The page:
Chick-fil-A’s feathers ruffled over bar’s spinoff campaign
Not everyone believes imitation is the sincerest form of flattery.
In fact, Doug Holiday – an owner of Lawrence’s Bigg’s Bar & Grill, 2429 Iowa – is learning in no uncertain terms that the folks at the large multinational restaurant chain Chick-fil-A don’t think much of it at all.
Holiday received a letter from the company’s law firm asking him to “cease and forever desist” using an advertising campaign that plays off Chick-fil-A’s popular spots: a cow carrying a sign that reads, “Eat Mor Chikin.”
Holiday had put his own spin on the marketing gimmick by hiring employees of his barbecue restaurant to dress in a chicken suit and carry a sign that read, “Eat Mor Pork, the other white meat.”
“I don’t think it is totally fair,” said Holiday, who used the promotion as a way to draw attention to his restaurant that sits a good distance off South Iowa Street.
Officials with Atlanta-based Chick-fil-A declined comment on the matter, but their letter made it clear they believed Holiday was unfairly trying to tap into the success of their multimillion-dollar advertising campaign, which is protected by federal trademarks.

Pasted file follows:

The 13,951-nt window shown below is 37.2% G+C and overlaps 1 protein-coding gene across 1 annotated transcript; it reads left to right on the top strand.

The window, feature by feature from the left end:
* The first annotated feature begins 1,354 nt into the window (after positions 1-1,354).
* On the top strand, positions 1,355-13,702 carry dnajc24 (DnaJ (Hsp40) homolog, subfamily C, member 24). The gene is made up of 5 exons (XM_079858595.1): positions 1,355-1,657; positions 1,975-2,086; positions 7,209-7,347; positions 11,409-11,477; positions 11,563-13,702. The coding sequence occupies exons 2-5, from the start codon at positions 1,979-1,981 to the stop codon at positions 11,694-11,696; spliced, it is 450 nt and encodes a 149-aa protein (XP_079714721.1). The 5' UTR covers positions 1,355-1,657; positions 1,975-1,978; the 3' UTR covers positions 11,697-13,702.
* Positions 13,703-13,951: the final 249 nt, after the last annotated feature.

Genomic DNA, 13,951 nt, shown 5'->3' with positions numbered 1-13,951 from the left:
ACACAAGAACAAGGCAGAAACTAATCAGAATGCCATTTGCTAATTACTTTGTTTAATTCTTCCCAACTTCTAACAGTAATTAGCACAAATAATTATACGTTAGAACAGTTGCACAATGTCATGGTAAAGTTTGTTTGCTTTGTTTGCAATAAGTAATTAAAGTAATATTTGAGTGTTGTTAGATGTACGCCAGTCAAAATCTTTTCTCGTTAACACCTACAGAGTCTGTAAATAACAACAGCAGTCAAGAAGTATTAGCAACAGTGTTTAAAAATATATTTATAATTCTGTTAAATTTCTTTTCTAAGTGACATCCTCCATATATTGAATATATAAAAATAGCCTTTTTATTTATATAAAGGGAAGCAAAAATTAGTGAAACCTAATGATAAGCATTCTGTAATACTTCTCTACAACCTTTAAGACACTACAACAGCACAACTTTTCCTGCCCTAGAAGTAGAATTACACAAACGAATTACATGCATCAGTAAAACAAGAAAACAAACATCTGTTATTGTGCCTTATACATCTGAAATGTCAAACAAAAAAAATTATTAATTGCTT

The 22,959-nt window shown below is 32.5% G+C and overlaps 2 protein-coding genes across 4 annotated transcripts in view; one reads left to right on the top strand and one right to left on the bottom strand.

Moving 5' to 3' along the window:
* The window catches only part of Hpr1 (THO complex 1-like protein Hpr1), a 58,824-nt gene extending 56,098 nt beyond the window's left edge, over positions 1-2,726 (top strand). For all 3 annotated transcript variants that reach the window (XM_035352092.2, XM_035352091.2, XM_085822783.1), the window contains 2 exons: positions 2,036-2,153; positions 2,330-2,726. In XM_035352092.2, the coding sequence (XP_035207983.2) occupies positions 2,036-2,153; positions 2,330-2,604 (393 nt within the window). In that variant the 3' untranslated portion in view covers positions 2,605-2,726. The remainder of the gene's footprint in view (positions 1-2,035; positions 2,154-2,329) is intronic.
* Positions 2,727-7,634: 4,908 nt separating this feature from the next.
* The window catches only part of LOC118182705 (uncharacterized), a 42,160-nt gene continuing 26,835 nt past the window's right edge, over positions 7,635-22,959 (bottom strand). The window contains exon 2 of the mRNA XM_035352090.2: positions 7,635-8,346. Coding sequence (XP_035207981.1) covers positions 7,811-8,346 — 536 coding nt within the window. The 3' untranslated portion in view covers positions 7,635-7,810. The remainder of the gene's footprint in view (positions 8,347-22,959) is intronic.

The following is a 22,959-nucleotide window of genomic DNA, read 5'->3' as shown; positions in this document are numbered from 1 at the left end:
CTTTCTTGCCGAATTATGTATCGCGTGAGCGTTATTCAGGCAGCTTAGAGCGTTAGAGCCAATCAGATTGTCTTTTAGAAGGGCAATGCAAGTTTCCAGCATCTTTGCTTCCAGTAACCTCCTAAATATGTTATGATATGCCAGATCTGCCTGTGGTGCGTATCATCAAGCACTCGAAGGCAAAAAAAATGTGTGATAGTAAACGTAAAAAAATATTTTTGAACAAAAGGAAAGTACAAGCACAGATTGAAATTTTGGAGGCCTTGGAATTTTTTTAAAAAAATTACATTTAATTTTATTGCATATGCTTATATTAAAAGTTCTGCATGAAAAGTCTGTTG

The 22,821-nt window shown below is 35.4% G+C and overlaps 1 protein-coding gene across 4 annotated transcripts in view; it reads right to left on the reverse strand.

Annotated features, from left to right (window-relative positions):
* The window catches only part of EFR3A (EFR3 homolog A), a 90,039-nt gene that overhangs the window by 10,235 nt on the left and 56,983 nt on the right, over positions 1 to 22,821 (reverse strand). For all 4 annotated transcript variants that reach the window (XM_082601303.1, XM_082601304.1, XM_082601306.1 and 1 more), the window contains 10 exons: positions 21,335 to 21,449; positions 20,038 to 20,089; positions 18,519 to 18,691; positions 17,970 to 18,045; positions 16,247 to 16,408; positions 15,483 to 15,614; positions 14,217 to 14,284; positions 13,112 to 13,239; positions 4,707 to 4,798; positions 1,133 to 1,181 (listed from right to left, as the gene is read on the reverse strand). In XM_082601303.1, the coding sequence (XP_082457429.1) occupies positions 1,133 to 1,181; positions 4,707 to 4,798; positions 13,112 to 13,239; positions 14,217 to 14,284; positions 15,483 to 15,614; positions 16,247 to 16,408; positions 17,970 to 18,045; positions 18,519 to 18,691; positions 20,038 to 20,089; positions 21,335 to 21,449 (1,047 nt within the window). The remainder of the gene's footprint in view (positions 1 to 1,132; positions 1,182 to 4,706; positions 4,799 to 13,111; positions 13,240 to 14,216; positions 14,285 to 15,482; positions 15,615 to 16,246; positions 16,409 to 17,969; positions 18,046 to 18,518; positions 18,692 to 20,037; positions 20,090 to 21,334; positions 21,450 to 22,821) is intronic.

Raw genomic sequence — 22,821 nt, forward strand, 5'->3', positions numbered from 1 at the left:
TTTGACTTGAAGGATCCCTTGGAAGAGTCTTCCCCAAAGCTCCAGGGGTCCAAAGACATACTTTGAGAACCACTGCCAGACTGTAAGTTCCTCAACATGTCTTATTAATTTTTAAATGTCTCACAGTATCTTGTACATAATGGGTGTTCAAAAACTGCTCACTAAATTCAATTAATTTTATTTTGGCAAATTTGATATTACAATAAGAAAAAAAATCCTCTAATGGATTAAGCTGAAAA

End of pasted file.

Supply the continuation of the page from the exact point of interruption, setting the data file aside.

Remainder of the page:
The letter said Holiday was attempting to “play off of and benefit from the extraordinary fame and goodwill” of the campaign in an effort to cause confusion and “dilute the distinctiveness” of advertising by Chick-fil-A, which operates a restaurant on the Kansas University campus.
Holiday admits the Chick-fil-A commercials were his inspiration for hiring the chicken mascot, which he sometimes employed as much as 20 hours per week.
“I guess we are playing off their fame, but I don’t think anybody in Lawrence is going to confuse a little barbecue restaurant with Chick-fil-A,” Holiday said. “We’re pretty smart people here in Lawrence.”
So is Holiday gearing up to go toe to toe – or perhaps beak to beak – with the chicken conglomerate? Are the feathers set to fly?
“Nah, that’s a pretty big corporation,” Holiday said. “I think they may have a few dollars behind them.”
That means, under terms of the letter, Holiday has until Saturday to put his advertising eggs in a different basket.
All that’s left now, Holiday said, is to figure out what to do with the chicken suit.
“I might frame it and hang it on the wall with the cease and desist order,” Holiday said.